On June 9, 2000, a presidential proclamation set aside 164,000 acres of rugged desert canyons and high mesas for preservation as Canyons of the Ancients National Monument. The Anasazi Heritage Center is the gateway to this significant archaeological landscape, and was completed in 1984 as part of the Dolores Archaeological Program. Nearly 1,600 archaeological sites—hunting camps, granaries, households, villages, etc.—have yielded artifacts, some of which are on display at the museum today. Owned and operated by the Bureau of Land Management, the Anasazi Heritage Center also provides information on a number of sites that have benefited from SHF grants. Nearly $1.5 million dollars has been awarded for approximately 24 projects to various non-profit organizations to conduct research, stabilization, and interpretation involving archaeological resources in the Canyon of the Ancients. The goal of the Heritage Center is to increase awareness of archaeology and cultural resources, as well as the Ancestral Puebloan (Anasazi) and other peoples of the Four Corners region.
Access information available at:
Anasazi Heritage Center
27501 Highway 184
Built: c. 1129 (initial development); c. 1150–1200, Ancestral Puebloan peoples
Escalante Pueblo was named for Father Silvestre Velez de Escalante, who, along with Father Francisco Atanasio Dominguez, documented their explorations near present-day Dolores, Colorado. They were camped along the edge of El Rio de Nuestra Señora de Los Dolores (“Our Lady of Sorrows”) when they made the first documentation of an Ancestral Puebloan site in present-day Colorado. In his 1776 diary Father Escalante wrote, “Upon an elevation on the river’s south side, there was in ancient times a small settlement of the same type as the Indians of New Mexico, as the ruins we purposely inspected show.”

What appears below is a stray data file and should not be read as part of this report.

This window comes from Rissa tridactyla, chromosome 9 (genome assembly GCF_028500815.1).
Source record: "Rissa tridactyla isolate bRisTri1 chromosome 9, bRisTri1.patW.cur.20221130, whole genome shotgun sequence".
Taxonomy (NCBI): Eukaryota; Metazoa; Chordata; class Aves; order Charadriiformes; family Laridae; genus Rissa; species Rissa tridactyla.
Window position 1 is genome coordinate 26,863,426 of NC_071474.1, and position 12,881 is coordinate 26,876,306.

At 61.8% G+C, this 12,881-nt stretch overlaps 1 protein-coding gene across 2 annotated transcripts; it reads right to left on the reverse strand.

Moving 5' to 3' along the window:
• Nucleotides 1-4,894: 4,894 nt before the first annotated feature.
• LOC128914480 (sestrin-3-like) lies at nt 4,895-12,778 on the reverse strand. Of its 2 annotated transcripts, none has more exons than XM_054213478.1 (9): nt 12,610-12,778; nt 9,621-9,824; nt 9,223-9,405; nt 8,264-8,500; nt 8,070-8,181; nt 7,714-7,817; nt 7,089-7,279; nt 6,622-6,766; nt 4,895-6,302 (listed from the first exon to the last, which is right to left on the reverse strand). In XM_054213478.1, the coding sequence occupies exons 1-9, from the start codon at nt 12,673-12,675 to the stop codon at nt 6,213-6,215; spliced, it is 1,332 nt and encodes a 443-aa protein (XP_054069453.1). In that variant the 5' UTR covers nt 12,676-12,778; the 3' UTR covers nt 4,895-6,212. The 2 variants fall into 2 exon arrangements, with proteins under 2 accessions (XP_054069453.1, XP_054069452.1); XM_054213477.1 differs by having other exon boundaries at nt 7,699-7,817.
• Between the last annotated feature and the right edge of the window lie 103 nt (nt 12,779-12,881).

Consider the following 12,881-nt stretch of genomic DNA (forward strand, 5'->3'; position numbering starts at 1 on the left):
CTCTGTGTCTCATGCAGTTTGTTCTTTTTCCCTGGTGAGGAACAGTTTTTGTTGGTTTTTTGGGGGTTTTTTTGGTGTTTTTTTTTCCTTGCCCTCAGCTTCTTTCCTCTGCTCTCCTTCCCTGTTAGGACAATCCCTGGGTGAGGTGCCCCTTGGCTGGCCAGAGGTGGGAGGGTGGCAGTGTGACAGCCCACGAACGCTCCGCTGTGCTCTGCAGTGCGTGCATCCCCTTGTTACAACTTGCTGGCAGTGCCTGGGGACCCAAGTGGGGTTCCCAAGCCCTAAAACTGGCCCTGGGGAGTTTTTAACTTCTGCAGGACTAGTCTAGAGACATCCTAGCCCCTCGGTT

Escalante Pueblo is one of the northernmost Chacoan outlier communities, showing strong Chaco influence. Reminiscent of New Mexico’s Chaco Canyon, the architecture at Escalante Pueblo includes a large rectangular room enclosing a kiva in the center, surrounded by some 28 rooms and living quarters. The masonry is also Chacoan in style—stones similar in size and shape alternating with bands of smaller stones, called “chinking,” a form common in structures throughout southwestern Colorado. The SHF’s $98,525 was granted to the University of Colorado for a project using advanced technologies, including photogrammetry, to map the ruins site and create drawings for research and public education. The SHF also granted $40,100 to the Public Lands Interpretive Association for educational curriculum development. When the roof of the kiva at Escalante collapsed under heavy snows in 1997, the photogrammetric maps enabled the archaeologists at Escalante to restore and stabilize the kiva. A short interpretive trail, which provides access to the disabled, leads from the Anasazi Heritage Center to Escalante Ruin, from which visitors can take in panoramic views of McPhee Reservoir and the entire Four Corners area.